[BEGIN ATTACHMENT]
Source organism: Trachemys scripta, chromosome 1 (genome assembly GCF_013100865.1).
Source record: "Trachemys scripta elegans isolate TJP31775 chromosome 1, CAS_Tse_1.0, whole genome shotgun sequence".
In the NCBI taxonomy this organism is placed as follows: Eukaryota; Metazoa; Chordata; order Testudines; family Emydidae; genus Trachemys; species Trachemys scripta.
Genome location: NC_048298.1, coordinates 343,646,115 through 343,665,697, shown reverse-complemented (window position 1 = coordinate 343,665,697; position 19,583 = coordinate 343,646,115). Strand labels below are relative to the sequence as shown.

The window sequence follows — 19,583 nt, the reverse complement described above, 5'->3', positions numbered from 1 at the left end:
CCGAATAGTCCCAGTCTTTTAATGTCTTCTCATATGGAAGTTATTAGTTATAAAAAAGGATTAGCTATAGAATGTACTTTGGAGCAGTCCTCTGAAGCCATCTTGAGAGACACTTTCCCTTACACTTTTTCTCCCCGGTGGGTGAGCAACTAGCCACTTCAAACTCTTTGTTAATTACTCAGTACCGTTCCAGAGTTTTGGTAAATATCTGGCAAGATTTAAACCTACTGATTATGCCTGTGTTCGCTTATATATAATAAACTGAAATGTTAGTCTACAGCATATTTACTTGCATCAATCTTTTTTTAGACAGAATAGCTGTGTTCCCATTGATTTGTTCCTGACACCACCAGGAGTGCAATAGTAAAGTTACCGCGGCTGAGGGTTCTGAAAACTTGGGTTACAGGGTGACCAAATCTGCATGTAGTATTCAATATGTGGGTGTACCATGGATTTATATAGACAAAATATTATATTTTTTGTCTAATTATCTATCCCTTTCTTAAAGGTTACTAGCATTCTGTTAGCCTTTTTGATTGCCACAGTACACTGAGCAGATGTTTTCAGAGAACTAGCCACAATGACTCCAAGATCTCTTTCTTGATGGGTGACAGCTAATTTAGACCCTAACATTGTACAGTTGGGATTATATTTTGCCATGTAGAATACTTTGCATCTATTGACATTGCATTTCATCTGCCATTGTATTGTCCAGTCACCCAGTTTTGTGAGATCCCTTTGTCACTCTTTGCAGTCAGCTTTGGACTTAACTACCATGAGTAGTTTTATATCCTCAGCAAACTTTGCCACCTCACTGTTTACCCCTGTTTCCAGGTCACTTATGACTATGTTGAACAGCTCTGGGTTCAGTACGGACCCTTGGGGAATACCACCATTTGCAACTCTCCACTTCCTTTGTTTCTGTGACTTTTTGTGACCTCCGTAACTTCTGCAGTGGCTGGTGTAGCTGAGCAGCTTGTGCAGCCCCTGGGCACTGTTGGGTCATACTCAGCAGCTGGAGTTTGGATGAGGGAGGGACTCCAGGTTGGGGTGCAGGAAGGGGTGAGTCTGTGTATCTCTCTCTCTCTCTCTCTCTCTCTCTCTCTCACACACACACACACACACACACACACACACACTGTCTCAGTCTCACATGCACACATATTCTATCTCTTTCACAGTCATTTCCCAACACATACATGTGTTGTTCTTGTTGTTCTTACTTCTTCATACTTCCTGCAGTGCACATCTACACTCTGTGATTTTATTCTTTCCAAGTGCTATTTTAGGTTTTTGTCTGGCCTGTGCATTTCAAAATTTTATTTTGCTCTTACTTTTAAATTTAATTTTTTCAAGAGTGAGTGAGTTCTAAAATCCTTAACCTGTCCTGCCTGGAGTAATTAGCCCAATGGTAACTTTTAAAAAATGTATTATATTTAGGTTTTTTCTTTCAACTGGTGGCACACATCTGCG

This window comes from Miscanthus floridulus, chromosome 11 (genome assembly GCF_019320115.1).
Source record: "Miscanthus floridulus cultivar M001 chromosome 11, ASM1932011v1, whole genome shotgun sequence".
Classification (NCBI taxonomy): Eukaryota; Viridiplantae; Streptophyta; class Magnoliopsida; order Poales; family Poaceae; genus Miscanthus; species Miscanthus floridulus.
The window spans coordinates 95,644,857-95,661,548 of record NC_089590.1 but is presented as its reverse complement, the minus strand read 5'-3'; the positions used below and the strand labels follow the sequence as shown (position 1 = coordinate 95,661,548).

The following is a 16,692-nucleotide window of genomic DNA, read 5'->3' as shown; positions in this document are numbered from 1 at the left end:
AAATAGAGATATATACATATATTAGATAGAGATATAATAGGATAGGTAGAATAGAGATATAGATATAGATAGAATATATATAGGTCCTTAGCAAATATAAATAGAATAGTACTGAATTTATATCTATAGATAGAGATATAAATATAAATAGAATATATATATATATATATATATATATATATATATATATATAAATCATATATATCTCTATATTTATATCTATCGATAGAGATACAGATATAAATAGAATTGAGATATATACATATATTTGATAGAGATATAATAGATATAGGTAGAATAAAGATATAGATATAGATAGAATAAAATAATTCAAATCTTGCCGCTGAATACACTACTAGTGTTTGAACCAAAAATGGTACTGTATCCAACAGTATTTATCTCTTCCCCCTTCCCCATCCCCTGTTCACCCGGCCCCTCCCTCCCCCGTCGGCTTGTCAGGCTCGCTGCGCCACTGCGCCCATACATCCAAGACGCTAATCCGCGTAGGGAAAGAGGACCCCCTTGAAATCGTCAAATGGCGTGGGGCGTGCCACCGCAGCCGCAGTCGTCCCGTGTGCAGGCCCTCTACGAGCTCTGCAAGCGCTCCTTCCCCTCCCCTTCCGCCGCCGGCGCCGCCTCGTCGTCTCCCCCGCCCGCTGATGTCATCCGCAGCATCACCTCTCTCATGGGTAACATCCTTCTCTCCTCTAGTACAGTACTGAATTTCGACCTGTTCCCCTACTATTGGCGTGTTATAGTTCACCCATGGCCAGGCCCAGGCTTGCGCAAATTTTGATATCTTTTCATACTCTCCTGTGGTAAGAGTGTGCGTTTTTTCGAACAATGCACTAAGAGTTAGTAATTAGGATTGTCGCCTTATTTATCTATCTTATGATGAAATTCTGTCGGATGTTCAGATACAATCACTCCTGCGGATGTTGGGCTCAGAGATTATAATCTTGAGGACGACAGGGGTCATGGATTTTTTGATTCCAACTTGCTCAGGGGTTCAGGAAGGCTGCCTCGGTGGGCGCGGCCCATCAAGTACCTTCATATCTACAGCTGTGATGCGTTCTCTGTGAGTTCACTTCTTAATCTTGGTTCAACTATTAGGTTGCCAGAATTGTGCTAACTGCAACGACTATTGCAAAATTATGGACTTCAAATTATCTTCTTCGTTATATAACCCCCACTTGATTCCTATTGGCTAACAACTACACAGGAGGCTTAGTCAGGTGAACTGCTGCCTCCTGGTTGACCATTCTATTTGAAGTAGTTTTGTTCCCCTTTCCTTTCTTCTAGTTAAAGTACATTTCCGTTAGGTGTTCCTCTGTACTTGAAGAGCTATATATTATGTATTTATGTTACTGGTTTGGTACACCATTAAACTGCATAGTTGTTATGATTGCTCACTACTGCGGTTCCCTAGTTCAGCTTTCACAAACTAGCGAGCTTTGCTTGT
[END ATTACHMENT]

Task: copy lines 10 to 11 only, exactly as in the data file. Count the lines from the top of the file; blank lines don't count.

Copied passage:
The window spans coordinates 95,644,857-95,661,548 of record NC_089590.1 but is presented as its reverse complement, the minus strand read 5'-3'; the positions used below and the strand labels follow the sequence as shown (position 1 = coordinate 95,661,548).

The following is a 16,692-nucleotide window of genomic DNA, read 5'->3' as shown; positions in this document are numbered from 1 at the left end: